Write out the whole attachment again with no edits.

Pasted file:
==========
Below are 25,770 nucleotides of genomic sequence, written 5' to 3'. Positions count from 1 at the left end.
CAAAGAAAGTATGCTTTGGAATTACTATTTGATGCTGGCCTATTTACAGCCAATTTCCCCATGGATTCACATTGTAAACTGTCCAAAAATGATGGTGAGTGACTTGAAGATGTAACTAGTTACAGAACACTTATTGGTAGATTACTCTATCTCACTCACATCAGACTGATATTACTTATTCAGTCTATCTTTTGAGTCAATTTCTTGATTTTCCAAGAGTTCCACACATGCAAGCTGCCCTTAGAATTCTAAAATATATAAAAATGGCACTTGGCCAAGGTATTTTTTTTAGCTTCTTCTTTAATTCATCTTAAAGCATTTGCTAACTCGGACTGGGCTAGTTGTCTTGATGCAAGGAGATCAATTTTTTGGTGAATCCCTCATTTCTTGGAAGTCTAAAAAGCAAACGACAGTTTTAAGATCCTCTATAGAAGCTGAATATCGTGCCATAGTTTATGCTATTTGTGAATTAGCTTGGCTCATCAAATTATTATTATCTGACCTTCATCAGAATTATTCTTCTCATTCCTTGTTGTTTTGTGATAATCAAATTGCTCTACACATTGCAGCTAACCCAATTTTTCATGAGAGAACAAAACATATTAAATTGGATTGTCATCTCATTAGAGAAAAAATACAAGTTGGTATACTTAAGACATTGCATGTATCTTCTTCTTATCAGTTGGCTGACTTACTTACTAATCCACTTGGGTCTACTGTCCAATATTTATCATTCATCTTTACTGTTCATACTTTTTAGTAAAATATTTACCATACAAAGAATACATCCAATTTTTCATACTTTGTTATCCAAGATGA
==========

Below are 25,770 nucleotides of genomic sequence, written 5' to 3'. Positions count from 1 at the left end.
CAAAGAAAGTATGCTTTGGAATTACTATTTGATGCTGGCCTATTTACAGCCAATTTCCCCATGGATTCACATTGTAAACTGTCCAAAAATGATGGTGAGTGACTTGAAGATGTAACTAGTTACAGAACACTTATTGGTAGATTACTCTATCTCACTCACATCAGACTGATATTACTTATTCAGTCTATCTTTTGAGTCAATTTCTTGATTTTCCAAGAGTTCCACACATGCAAGCTGCCCTTAGAATTCTAAAATATATAAAAATGGCACTTGGCCAAGGTATTTTTTTTAGCTTCTTCTTTAATTCATCTTAAAGCATTTGCTAACTCGGACTGGGCTAGTTGTCTTGATGCAAGGAGATCAATTTTTTGGTGAATCCCTCATTTCTTGGAAGTCTAAAAAGCAAACGACAGTTTTAAGATCCTCTATAGAAGCTGAATATCGTGCCATAGTTTATGCTATTTGTGAATTAGCTTGGCTCATCAAATTATTATTATCTGACCTTCATCAGAATTATTCTTCTCATTCCTTGTTGTTTTGTGATAATCAAATTGCTCTACACATTGCAGCTAACCCAATTTTTCATGAGAGAACAAAACATATTAAATTGGATTGTCATCTCATTAGAGAAAAAATACAAGTTGGTATACTTAAGACATTGCATGTATCTTCTTCTTATCAGTTGGCTGACTTACTTACTAATCCACTTGGGTCTACTGTCCAATATTTATCATTCATCTTTACTGTTCATACTTTTTAGTAAAATATTTACCATACAAAGAATACATCCAATTTTTCATACTTTGTTATCCAAGATGA